By Nicole Reisinger
For the Mitzpeh
Spring break is upon us, and some students are either catching up on some well-deserved sleep, bingeing the newest show on Netflix, working on class assignments trying to get ahead, or going abroad to explore someplace new.
Some students dedicate this break to service by participating in Alternative Break through Maryland Hillel.
When this university breaks for winter term and spring break, students can choose from a variety of international and domestic locations for their volunteer program.
From San Diego to Israel – and everywhere in between, including Las Vegas, Guatemala, Detroit, and New Orleans – students engage with local communities to gain hands-on experience and learn about the local challenges.
The Alternative Break program aims to encourage a connection to service and promote hands-on volunteering while practicing Jewish values, said MJ Kurs-Lasky, director of student life.
Currently, Maryland Hillel is running a program in San Diego that discusses border issues, one in New Orleans that highlights injustice in the criminal justice system, and another in Detroit that focuses on urban renewal.
This past winter term, Alternative Break sponsored trips to Guatemala and Las Vegas. These two trips highlighted social justice in the form of education and economics in Las Vegas and environmental sustainability in Guatemala.
Katie Hamelburg, a senior Jewish studies major, was a co-leader for her group’s trip to Comalapa, Guatemala.
“I’ve always know that social justice is extremely important to me,” said Hamelburg.
While abroad, the group worked through an established nonprofit Peace Corps project called Long Way Home that worked in alternative construction. They helped alongside volunteers to construct schools out of sustainable materials to promote education and provide employment opportunities for people in the village.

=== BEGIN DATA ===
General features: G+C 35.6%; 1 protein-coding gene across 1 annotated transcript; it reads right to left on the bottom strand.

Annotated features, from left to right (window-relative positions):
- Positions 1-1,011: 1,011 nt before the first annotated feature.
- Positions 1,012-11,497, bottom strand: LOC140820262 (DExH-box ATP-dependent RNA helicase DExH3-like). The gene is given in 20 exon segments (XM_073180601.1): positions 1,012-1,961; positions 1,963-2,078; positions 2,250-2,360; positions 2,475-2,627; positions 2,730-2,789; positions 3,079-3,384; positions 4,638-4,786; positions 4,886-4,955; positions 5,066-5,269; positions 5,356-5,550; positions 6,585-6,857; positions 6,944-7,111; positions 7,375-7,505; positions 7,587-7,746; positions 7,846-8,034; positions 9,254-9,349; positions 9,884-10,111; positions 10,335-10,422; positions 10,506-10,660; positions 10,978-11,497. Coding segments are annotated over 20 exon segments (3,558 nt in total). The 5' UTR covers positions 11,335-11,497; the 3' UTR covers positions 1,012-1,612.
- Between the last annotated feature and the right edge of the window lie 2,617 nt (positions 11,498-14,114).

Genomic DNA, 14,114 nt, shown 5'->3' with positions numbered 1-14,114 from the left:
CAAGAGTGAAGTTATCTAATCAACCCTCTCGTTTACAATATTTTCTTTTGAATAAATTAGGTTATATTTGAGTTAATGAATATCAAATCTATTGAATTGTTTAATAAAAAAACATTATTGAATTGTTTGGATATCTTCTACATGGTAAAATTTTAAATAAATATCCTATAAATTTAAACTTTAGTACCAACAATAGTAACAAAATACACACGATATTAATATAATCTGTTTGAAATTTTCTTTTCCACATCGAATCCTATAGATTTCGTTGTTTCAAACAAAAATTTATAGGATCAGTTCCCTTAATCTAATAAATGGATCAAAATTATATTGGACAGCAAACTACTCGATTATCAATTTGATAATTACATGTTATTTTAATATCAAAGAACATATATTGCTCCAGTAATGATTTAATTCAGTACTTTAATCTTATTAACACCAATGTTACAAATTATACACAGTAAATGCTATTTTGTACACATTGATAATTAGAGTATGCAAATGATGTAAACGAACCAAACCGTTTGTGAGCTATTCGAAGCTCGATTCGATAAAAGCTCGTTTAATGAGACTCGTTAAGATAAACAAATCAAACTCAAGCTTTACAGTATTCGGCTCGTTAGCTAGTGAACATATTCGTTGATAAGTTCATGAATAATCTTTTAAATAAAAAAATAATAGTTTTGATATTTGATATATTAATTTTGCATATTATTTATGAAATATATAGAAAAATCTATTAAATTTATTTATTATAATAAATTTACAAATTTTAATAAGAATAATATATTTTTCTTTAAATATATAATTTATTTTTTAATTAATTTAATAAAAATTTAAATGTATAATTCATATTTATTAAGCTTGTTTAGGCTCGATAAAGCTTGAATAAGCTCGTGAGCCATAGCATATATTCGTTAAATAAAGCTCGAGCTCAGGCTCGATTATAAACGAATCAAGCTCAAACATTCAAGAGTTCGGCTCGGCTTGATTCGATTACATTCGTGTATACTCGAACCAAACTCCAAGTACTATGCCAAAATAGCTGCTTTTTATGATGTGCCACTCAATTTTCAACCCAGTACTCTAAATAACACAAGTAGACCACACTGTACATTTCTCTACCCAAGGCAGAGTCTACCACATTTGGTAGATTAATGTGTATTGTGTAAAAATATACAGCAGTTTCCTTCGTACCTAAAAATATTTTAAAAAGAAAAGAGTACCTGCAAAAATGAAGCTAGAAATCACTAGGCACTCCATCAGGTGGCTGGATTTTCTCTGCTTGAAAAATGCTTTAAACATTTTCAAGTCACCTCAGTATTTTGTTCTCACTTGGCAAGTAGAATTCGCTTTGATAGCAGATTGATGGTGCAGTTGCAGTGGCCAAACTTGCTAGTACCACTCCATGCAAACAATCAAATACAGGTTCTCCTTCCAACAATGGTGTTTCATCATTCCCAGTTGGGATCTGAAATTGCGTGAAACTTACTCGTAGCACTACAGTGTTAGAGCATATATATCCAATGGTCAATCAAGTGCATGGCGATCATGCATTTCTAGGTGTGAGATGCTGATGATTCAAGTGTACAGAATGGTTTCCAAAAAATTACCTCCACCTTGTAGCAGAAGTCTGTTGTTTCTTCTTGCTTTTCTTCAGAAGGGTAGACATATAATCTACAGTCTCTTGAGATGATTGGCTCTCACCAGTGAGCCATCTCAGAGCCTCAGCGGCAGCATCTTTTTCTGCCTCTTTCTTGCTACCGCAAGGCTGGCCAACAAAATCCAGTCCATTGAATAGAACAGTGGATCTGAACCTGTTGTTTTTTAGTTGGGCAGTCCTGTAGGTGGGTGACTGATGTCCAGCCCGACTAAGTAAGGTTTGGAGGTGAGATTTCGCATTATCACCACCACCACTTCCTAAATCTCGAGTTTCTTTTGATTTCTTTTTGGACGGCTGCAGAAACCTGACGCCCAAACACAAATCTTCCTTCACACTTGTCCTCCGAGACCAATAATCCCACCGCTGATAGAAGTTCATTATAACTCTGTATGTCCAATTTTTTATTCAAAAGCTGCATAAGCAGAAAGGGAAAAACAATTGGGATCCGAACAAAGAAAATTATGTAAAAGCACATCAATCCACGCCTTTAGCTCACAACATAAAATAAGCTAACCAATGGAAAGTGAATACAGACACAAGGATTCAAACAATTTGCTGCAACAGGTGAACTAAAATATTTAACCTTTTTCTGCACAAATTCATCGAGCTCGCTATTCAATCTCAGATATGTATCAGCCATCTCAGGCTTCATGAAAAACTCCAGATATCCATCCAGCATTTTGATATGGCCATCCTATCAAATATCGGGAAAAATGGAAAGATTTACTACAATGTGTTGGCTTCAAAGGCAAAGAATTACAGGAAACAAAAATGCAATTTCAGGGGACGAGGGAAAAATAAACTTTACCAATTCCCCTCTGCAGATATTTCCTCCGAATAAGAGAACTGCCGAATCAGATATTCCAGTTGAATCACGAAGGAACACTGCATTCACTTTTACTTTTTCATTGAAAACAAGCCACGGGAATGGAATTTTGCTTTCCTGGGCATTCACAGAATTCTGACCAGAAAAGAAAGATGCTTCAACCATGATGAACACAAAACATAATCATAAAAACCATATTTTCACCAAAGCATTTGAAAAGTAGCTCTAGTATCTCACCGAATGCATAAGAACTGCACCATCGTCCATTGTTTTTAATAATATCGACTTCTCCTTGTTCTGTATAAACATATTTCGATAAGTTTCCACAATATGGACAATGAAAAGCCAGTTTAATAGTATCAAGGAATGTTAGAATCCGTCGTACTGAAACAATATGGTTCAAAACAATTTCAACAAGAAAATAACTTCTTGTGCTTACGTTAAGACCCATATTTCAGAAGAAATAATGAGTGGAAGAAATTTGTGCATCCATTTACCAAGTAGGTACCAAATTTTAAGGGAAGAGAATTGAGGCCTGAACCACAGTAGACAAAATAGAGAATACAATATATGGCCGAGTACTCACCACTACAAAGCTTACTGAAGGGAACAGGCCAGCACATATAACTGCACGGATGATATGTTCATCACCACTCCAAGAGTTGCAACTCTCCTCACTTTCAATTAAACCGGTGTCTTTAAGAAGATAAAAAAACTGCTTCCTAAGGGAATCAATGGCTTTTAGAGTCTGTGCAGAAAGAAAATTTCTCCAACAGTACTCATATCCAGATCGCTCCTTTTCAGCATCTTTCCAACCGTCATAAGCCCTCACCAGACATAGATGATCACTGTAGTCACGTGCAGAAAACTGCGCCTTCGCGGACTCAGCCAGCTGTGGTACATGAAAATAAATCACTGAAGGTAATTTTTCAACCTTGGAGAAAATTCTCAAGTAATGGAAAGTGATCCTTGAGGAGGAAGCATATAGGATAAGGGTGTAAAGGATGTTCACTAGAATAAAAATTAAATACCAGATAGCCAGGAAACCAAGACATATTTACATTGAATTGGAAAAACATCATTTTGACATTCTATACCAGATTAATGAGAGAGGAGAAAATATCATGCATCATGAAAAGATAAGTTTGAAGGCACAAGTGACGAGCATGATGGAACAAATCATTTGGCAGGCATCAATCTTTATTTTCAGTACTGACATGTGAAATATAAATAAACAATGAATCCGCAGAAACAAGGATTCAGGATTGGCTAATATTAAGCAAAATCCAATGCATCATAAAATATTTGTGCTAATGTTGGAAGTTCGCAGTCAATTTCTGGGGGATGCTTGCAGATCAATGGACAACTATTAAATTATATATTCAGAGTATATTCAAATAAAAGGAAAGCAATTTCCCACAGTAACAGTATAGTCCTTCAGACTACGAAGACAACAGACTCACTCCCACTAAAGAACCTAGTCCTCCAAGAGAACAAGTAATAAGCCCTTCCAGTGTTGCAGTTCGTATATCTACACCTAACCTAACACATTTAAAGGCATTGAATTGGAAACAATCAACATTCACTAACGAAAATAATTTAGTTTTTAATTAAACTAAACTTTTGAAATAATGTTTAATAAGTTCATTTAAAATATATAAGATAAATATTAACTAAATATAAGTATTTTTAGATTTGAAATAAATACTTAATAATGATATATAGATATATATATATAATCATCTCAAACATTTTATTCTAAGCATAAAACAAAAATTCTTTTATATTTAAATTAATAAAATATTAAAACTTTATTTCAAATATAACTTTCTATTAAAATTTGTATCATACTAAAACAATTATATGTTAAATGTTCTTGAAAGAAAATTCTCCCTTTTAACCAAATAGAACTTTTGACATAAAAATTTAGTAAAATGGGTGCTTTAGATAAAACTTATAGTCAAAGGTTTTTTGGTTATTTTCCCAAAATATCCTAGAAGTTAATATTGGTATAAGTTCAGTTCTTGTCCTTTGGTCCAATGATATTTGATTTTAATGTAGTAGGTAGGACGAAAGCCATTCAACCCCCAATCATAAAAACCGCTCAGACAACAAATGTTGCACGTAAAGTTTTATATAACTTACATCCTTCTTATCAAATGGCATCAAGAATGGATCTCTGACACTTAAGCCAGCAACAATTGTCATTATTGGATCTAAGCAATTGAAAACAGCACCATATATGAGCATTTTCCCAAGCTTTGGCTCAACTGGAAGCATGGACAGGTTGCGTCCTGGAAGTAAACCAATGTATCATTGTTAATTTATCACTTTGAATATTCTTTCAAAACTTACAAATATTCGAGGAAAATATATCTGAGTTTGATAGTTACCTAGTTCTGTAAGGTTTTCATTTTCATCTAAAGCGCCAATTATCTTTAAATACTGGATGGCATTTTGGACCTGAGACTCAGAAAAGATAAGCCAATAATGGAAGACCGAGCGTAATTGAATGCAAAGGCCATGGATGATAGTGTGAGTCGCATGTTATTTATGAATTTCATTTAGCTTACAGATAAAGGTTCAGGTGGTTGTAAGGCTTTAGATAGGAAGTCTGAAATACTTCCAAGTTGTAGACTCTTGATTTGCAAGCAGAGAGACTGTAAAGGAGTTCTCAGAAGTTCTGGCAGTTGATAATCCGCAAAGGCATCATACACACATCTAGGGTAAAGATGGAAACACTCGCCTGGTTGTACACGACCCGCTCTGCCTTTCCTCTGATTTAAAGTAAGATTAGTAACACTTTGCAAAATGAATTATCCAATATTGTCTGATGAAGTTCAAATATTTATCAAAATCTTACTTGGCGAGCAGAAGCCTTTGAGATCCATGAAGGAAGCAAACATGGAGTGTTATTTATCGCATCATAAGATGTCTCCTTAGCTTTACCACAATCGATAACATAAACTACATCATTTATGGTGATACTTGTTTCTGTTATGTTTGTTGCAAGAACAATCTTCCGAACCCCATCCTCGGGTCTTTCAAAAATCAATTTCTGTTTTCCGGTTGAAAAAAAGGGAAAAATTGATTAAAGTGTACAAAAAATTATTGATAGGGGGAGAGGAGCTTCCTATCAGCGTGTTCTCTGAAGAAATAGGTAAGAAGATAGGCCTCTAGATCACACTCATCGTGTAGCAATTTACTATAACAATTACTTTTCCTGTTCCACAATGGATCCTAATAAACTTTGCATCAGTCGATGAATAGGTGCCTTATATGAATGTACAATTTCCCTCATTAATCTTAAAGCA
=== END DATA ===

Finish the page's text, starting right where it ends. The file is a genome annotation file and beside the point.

They would pack tires to build walls, use plastic recyclables such as bottles to make windows, and smash cans and piles of trash to use as building materials.
“They don’t have a trash collection system,” said Hamelburg, so constructing buildings out of refuse is the most economic and environmentally sustainable option.
Benjamin Bryer, like Hamelburg, co-led his trip to Las Vegas, Nevada.
“Each trip is led by two fellow co-leaders,” said to Kurs-Lasky. They plan every aspect of the trip, including “recurring logistical pieces” from the program’s previous trip the year before and possible new excursions for the group.
Bryer, a sophomore public health major, said his “favorite part about planning the trip was reaching out and networking with people. It was really cool to see that people were excited and intrigued about the purpose of our trip.”
In Las Vegas, Bryer and his group learned about the challenges the district faces with improving its education system. Nevada has the third worst high school graduation rate in the country, with only 70 percent of students successfully graduating, compared to New Mexico with 68.5 percent and the District of Columbia with 61.4 percent, according to the Las Vegas Sun.
The group visited a newly established charter school, a product of a legislative push to insight the development of a better school system, for three out of the seven days of their trip. The school taught kindergarten through eighth grade, and the group attended classes with the kids and formed relationships with them as well as the principal.
Wanting to make the biggest possible impact, the group met with the superintendent of the school system, the Las Vegas Parent Teacher Association, and the student body president of the Community College of Southern Nevada to get a wider perspective of the education system’s challenges.
“I didn’t want to go across the country just to do something that I could do in my backyard,” said Bryer.
To make sure their visit had a long-term impact on the kids, the group made posters and set up five stations in the school cafeteria that talked about a specific aspect of campus life, ranging from academics to sports to clubs.
“It was really, really inspiring,” said Bryer, “it was a way for these kids to ask us about college life because some of them don’t have people in their lives to ask.”